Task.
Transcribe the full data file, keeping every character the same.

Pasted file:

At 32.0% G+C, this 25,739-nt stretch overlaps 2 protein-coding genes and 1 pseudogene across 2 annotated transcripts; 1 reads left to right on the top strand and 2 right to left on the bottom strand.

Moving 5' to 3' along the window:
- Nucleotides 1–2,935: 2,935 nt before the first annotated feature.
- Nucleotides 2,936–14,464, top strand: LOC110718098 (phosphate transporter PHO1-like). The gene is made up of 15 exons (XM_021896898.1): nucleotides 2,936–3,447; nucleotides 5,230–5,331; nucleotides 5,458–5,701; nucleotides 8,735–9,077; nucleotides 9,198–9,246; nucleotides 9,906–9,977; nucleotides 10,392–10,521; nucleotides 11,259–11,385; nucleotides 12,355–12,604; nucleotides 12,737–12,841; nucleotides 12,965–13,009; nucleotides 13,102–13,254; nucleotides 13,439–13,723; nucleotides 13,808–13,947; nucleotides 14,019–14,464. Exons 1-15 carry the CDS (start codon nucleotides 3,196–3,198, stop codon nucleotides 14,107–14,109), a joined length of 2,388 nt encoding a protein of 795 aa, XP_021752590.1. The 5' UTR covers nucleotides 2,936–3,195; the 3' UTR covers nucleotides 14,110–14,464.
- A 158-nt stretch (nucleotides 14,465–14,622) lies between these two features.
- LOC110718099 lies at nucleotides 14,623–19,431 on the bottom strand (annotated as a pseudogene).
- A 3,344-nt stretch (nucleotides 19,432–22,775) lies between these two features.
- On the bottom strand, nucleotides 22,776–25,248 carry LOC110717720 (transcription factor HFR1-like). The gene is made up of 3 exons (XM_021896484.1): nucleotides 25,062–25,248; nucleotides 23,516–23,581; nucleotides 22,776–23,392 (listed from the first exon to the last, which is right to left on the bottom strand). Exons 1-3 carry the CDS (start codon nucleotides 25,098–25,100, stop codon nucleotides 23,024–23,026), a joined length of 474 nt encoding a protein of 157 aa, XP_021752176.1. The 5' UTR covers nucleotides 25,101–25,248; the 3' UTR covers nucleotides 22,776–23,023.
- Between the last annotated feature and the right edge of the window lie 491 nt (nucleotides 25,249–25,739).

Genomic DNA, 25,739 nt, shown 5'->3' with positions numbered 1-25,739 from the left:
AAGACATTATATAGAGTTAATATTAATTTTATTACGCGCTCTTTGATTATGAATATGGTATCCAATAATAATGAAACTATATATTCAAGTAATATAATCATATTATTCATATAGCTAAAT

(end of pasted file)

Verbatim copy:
At 32.0% G+C, this 25,739-nt stretch overlaps 2 protein-coding genes and 1 pseudogene across 2 annotated transcripts; 1 reads left to right on the top strand and 2 right to left on the bottom strand.

Moving 5' to 3' along the window:
- Nucleotides 1–2,935: 2,935 nt before the first annotated feature.
- Nucleotides 2,936–14,464, top strand: LOC110718098 (phosphate transporter PHO1-like). The gene is made up of 15 exons (XM_021896898.1): nucleotides 2,936–3,447; nucleotides 5,230–5,331; nucleotides 5,458–5,701; nucleotides 8,735–9,077; nucleotides 9,198–9,246; nucleotides 9,906–9,977; nucleotides 10,392–10,521; nucleotides 11,259–11,385; nucleotides 12,355–12,604; nucleotides 12,737–12,841; nucleotides 12,965–13,009; nucleotides 13,102–13,254; nucleotides 13,439–13,723; nucleotides 13,808–13,947; nucleotides 14,019–14,464. Exons 1-15 carry the CDS (start codon nucleotides 3,196–3,198, stop codon nucleotides 14,107–14,109), a joined length of 2,388 nt encoding a protein of 795 aa, XP_021752590.1. The 5' UTR covers nucleotides 2,936–3,195; the 3' UTR covers nucleotides 14,110–14,464.
- A 158-nt stretch (nucleotides 14,465–14,622) lies between these two features.
- LOC110718099 lies at nucleotides 14,623–19,431 on the bottom strand (annotated as a pseudogene).
- A 3,344-nt stretch (nucleotides 19,432–22,775) lies between these two features.
- On the bottom strand, nucleotides 22,776–25,248 carry LOC110717720 (transcription factor HFR1-like). The gene is made up of 3 exons (XM_021896484.1): nucleotides 25,062–25,248; nucleotides 23,516–23,581; nucleotides 22,776–23,392 (listed from the first exon to the last, which is right to left on the bottom strand). Exons 1-3 carry the CDS (start codon nucleotides 25,098–25,100, stop codon nucleotides 23,024–23,026), a joined length of 474 nt encoding a protein of 157 aa, XP_021752176.1. The 5' UTR covers nucleotides 25,101–25,248; the 3' UTR covers nucleotides 22,776–23,023.
- Between the last annotated feature and the right edge of the window lie 491 nt (nucleotides 25,249–25,739).

Genomic DNA, 25,739 nt, shown 5'->3' with positions numbered 1-25,739 from the left:
AAGACATTATATAGAGTTAATATTAATTTTATTACGCGCTCTTTGATTATGAATATGGTATCCAATAATAATGAAACTATATATTCAAGTAATATAATCATATTATTCATATAGCTAAAT